Never Design A Class That Knows How It's Used

Clean Code
June 18, 2019
3 minutes to read
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When you design a class you should never design it in a way that the class itself knows how it is used from the outside. Breaking this principle will make it difficult for other developers providing other implementations. I recently stumbled upon an implementation of different entities where the implementation had to provide a unique id for itself. Why this is causing problems and how you better design such a situation I’ll explain in this post.

Let’s introduce an example of the problem that I want to talk about. There is an interface called Entity that specifies a method getId() that needs to provide a unique id.

public interface Entity {
   * @return an id that is unique over all {@link Entity} implementations in the application. 
  String getId();

We also have an implementation called House of this interface:

public class House implements Entity {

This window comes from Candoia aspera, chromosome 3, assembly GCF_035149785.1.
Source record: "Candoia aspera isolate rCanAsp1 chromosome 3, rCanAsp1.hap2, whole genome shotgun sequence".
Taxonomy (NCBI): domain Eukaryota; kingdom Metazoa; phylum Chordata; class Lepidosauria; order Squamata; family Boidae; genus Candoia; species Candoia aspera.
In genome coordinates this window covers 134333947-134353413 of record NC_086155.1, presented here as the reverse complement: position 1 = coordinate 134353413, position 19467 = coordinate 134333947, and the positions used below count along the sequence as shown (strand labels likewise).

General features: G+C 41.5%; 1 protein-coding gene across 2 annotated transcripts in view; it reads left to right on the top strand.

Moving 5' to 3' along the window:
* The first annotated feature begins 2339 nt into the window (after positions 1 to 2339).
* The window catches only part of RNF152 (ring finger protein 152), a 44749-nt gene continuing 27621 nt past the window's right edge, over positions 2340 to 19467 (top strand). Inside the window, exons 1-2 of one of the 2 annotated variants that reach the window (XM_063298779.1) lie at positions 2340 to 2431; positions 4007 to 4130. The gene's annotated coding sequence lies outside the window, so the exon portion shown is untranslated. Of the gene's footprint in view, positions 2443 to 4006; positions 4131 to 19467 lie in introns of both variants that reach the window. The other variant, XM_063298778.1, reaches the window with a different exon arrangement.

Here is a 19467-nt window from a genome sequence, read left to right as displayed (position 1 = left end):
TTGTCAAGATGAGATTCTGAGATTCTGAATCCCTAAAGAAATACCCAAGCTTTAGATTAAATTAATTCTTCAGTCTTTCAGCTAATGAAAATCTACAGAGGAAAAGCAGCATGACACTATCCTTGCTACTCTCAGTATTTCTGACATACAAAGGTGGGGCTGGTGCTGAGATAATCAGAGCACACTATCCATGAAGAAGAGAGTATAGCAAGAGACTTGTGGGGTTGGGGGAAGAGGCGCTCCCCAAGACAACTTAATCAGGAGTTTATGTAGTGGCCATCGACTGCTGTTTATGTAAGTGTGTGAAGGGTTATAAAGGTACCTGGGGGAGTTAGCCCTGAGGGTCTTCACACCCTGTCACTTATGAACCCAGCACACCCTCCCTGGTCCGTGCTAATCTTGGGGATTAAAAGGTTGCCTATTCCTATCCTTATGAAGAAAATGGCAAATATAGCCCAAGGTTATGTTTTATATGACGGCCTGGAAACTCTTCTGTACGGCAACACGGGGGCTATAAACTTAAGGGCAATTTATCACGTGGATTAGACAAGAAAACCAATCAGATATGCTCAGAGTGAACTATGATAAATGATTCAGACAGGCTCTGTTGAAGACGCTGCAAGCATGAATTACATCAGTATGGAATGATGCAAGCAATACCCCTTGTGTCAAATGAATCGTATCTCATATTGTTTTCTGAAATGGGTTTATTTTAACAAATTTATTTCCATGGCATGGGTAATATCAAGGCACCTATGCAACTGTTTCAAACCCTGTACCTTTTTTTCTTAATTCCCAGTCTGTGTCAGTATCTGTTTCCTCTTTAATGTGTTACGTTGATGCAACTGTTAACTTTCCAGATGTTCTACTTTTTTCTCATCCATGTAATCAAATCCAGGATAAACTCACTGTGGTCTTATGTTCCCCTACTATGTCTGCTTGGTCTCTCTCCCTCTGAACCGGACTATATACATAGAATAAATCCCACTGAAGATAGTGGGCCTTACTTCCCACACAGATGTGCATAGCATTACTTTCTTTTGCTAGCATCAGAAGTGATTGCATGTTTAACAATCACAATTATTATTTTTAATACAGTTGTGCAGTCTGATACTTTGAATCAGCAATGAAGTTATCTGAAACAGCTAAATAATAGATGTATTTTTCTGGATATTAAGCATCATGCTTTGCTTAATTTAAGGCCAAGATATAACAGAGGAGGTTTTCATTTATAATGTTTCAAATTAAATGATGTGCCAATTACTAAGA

private Address address;
  public String getId() {
    return address.toString();

Another implementation might be a PostCard:

public class PostCard implements Entity {
  private Address from;
  private Address to;
  public String getId(){
    return from.toString() + to.toString();

You can already imagine the problem that’s present here. We can easily have a violation of the contract of an Entity. As soon as one of the addresses of the PostCard is empty we can end up with a House that returns the same id and this is against the contract of an Entity. So without knowing all implementations of the Entity you can never be sure if you actually provide a unique Id or not. This problem gets worse, the more implementations you have.

Another problem is that you are never able to write a unit test that can actually test the requirement that the id is unique over the whole application.

The underlying problem here is that we put the responsibility to provide unique ids to the wrong layer in our application. The only instance that can control, and ensure, that we have unique ids is the class that creates the entities in our application. And if we don’t have such a class yet than we need to provide a factory for that.

public class House implements Entity {
  private String id;
  private Address address;
  House(String id, Address address) {
    this.id = id;
    this.address = address;

public class EntityFactory {
  private IdGenerator idGenerator;
  public House createHouse(Address address) {
    return new House(idGenerator.next(), address);


We can easily test that idGenerator.next() always provides a unique id. And with restricted visibility of the constructor we can ensure that you can’t create a House otherwise.

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